The Iconic Art Deco Hotels Of South Beach Are Boarded Up Awaiting Irma

The neighborhood's famed buildings are listed on the National Register of Historic Places, and are right in the path of Hurricane Irma.

Miami's famed art deco district in South Beach usually throngs with tourists — but on Thursday afternoon, the area was near empty and the iconic hotels boarded up, after a mandatory evacuation was issued in anticipation of Hurricane Irma.

On Thursday afternoon, only a few dozen people remained on the beach.

Miami Beach on Thursday afternoon. I suspect it is normally a little busier than this.

The picture above is of South Beach.

Locals Brian Russell and Claudia Cerda, who live three blocks back from the beach in a second-floor apartment, had just been for a swim and were still trying to decide their hurricane plans.

Cerda works at the front desk of the Victor Hotel on Ocean Drive, and said on Thursday night they'd warned all guests they had 24 hours to evacuate. She said the hotel would close until Monday.

Miami Beach's Art Deco Historic District is made up of over 800 buildings and structures built in the 1920s, 30s and early 40s. It's listed on the National Register of Historic Places, and is the largest collection of Art Deco buildings in the world.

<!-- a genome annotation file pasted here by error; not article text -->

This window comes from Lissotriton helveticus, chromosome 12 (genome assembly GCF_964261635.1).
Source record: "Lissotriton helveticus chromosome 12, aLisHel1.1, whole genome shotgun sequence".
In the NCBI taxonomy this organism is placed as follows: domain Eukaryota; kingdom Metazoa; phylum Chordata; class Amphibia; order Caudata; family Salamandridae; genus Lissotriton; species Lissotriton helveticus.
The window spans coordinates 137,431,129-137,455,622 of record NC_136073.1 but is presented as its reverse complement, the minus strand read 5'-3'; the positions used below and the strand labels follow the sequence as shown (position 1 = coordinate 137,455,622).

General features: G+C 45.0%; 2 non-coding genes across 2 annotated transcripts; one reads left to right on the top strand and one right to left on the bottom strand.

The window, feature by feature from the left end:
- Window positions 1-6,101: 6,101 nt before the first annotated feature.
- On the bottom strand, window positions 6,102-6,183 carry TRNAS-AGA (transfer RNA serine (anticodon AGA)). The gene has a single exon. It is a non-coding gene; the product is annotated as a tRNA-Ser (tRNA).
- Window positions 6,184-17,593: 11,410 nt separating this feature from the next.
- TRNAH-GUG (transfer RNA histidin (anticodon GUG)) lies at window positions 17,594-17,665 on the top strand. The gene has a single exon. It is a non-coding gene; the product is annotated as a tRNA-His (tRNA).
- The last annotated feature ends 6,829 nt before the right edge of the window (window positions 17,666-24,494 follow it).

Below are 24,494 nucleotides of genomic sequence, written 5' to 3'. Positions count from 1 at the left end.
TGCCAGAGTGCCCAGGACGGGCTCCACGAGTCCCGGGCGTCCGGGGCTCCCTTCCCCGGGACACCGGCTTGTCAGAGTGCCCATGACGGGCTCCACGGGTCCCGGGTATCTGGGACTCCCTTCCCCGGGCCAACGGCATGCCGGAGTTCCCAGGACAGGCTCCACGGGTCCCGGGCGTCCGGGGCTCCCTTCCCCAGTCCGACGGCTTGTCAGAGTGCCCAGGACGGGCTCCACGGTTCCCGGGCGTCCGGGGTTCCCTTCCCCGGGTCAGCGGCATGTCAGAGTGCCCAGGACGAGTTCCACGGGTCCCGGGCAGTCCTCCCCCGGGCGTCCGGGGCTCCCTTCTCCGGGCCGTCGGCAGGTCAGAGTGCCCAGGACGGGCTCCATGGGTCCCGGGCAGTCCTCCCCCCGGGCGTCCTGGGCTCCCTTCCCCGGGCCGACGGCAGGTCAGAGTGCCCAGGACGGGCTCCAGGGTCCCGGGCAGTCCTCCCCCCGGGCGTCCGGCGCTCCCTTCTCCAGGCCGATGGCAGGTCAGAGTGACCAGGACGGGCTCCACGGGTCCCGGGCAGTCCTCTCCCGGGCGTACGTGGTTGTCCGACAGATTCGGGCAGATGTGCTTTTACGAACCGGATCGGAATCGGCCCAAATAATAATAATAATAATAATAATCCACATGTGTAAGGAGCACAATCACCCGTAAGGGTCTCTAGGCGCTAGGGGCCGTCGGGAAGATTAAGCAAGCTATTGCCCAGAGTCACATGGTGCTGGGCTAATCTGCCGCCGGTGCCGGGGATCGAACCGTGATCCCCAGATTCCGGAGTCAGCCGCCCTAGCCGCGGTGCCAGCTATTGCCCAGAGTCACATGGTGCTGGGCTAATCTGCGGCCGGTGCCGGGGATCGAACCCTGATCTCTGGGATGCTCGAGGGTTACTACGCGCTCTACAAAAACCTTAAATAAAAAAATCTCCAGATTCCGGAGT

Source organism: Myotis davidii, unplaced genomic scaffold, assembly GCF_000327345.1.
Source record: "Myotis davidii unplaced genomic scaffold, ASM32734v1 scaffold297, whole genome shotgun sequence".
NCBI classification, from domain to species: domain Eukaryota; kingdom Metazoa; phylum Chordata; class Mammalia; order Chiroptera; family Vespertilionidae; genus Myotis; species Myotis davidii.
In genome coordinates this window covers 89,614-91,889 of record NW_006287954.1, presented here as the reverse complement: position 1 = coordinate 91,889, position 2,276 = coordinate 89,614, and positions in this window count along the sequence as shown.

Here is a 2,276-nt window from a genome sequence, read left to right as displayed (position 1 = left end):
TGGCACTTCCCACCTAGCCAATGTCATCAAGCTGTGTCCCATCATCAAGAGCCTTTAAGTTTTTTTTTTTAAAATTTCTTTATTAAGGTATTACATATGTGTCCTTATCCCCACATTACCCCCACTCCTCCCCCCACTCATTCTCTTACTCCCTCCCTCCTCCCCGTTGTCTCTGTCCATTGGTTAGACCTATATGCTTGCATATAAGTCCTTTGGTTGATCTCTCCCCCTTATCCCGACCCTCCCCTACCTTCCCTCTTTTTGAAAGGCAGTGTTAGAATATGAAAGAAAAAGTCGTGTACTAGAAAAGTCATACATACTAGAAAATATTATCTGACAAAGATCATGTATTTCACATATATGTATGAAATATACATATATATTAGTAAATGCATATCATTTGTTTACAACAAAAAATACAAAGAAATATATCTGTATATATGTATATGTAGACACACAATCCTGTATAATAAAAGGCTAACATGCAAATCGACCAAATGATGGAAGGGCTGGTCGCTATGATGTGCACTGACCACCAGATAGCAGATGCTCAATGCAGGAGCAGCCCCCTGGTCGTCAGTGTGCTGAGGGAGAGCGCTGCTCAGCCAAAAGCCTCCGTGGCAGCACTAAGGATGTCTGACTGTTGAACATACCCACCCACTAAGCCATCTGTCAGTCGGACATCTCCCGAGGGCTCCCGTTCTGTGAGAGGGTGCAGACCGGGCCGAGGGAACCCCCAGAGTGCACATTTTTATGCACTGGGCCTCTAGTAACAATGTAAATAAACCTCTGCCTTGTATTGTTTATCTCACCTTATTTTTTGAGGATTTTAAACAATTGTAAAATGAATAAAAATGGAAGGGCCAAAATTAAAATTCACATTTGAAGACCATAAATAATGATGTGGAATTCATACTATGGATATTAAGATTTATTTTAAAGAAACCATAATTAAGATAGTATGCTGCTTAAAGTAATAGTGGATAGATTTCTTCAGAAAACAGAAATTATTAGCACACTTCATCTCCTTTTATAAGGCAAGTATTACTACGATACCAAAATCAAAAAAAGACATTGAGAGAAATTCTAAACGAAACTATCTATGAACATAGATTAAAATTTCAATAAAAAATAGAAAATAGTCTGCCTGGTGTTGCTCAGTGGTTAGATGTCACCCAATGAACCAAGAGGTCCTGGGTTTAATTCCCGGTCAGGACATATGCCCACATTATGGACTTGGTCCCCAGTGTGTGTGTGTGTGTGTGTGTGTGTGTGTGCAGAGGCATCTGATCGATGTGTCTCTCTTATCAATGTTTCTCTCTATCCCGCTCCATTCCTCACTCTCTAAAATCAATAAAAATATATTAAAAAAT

Although the streets were mostly bare, some tourists still tried to soak up the architecture, including a pair of newlyweds whose marriage is off to a stormy start.

Most South Beach buildings had either metal or wooden boards screwed onto the windows of the ground floor.

Mango's Tropical Cafe, a famous Latino restaurant and nightclub on Ocean Drive, wrote "Mangos will be open after Irma" across its boarded front gate.

The Gama family from Lisbon, Portugal, had flown over to Florida for a four-day cruise in the Bahamas and Key West, and a visit to Miami. Their cruise was cut short a day and was mostly spent waiting for a dock at Nassau in the Bahamas, before returning immediately to Miami.

One South Beach restaurant, Grillfish, was boarded up but still open. The main part of the restaurant used in the summer was closed, but they were able to continue to serve customers seafood and steaks at a side bar and restaurant.

Everything on the menu was available Thursday night, minus the Red Snapper, with wait staff saying they planned to close the restaurant from Friday.

The weather was blue sky sunshine, but the usually packed streets were empty.

Workers still busily boarded up restaurants on Thursday afternoon.

And locals drove and rode around taking photos of the suddenly quiet streets.

Maria Morillo, 46, who lives just four blocks back from the beach, has stayed for past hurricanes but “this time it’s just too big of a storm," she told BuzzFeed News.

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